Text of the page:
Crowdfunding has become a great way to raise money to launch a new product, expand a small business, and now, New Zealanders have demonstrated another cool application: preserving public access to beaches. Members of the public created a crowdfunding campaign to purchase a 17-acre plot of private beach land, and they managed to raise an impressive $1.7 million in the process. Around 40,000 contributors pitched in, including a $254,000 investment from the local government to seal the deal, to purchase the land known as Awaroa beach on the north coast of New Zealand’s South Island.

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Awaroa beach was previously owned by Michael Spackman, a private businessman. He bought the land in 2008 for $1.4 million and had allowed the public to use it, including the half-mile of pristine beachfront, since the beginning. Financial need motivated Spackman to put the land on the market earlier this year, though, and members of the public feared that the beach’s new owner might not have the same philosophy about public access. This concern inspired Duane Major to begin a movement to save the beach and, as modern movements go, crowdfunding became the answer. The campaign closed in February, having raised enough funds to buy the property from Spackman.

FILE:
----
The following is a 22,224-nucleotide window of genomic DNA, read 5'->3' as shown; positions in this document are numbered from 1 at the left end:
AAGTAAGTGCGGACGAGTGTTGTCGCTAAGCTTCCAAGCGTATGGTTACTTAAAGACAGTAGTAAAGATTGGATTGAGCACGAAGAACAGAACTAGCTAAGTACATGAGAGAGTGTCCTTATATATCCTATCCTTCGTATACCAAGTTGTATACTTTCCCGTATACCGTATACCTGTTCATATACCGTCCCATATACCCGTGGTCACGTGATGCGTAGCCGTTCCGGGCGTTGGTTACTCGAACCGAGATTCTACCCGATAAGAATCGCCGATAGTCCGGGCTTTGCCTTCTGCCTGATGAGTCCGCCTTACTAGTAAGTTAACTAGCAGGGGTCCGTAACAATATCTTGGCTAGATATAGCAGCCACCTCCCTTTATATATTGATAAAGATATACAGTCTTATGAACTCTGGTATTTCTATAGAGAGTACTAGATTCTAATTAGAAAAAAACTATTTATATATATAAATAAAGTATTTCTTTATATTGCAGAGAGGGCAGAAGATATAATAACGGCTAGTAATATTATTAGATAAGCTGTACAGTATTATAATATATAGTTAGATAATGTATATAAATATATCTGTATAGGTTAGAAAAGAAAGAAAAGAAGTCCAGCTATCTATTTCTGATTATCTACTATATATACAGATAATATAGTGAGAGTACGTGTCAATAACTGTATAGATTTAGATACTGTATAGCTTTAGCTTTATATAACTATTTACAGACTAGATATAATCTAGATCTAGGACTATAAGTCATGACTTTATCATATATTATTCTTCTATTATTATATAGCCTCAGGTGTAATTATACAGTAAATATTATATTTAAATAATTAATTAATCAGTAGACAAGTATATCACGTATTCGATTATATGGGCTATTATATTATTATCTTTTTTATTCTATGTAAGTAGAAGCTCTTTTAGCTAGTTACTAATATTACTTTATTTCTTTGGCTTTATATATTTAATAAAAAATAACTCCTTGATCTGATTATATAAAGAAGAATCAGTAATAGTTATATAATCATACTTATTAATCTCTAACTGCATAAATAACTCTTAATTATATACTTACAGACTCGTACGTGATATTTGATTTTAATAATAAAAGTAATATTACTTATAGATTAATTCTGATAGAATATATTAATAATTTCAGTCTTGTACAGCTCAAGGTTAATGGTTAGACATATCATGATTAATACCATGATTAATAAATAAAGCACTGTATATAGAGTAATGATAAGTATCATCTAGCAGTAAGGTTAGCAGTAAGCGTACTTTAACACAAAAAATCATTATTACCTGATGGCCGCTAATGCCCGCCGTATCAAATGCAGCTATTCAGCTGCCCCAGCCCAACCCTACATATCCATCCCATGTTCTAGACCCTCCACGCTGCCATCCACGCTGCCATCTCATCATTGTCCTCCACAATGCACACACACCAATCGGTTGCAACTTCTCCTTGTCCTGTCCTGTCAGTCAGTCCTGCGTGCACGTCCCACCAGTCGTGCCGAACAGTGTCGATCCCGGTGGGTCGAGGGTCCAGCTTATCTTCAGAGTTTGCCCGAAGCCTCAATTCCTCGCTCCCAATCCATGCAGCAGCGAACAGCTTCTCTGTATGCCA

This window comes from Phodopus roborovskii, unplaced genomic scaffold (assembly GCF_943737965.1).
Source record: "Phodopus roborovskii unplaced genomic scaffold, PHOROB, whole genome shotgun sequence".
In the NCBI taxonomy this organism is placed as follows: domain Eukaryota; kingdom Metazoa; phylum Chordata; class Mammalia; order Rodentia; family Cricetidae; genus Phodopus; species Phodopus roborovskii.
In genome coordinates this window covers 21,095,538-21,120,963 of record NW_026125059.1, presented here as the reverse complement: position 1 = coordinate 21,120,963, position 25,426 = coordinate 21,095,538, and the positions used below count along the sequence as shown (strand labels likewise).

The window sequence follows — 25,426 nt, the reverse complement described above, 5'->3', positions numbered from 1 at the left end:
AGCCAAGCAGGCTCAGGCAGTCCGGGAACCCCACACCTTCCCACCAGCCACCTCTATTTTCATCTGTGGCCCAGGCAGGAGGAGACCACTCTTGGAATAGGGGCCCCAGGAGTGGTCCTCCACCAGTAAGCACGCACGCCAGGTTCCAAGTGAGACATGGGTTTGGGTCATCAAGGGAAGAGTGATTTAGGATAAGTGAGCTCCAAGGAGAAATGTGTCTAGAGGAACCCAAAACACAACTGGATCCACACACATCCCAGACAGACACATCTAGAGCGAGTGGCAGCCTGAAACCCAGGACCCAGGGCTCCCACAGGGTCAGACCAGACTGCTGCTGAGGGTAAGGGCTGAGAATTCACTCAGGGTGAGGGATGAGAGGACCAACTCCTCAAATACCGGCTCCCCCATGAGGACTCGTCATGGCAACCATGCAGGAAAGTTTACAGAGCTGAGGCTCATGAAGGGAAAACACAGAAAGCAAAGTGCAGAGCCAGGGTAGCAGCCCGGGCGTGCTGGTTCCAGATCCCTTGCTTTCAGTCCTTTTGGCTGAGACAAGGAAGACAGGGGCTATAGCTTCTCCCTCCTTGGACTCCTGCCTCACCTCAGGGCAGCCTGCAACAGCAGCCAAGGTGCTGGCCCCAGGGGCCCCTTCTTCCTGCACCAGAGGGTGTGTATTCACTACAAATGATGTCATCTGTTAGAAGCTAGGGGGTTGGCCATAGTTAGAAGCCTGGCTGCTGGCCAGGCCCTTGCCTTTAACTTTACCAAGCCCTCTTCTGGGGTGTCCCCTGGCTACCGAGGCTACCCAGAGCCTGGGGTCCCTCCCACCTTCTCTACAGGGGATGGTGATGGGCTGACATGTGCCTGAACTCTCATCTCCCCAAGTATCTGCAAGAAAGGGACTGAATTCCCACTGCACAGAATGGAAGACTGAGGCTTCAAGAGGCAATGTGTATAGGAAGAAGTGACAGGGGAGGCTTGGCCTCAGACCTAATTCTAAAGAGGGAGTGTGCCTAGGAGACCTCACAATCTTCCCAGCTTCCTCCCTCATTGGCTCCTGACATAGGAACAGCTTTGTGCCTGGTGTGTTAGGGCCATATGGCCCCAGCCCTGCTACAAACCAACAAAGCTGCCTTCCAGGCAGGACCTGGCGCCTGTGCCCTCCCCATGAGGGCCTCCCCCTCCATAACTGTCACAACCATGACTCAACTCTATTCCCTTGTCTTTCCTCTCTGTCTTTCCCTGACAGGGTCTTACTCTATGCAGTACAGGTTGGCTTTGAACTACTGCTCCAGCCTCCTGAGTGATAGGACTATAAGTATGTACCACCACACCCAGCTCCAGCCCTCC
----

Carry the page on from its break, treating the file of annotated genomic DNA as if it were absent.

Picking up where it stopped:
Related: Time really is money in this little New Zealand town

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Purchasing the beach with crowdsourced funds made it possible for Awaroa beach to become part of Abel Tasman National Park, which means it will be open to the public and protected for years to come. This counts as good news for the indigenous Maoris, who are particularly interested in protecting the land as it contains native burial grounds. Some locals pushed for the beach property to be handed over fully to the Maori people, but ultimately it was agreed that the beach will be open to the general public and that the national parks program will find “ways to involve local Maori youth in the management of the land.”

The property is not accessible by vehicle and its remote location and limited access help ensure that it will remain “a remarkable seven-hectare utopia,” as it was described in the real estate listing.

Via Fast Company

Images via Bayleys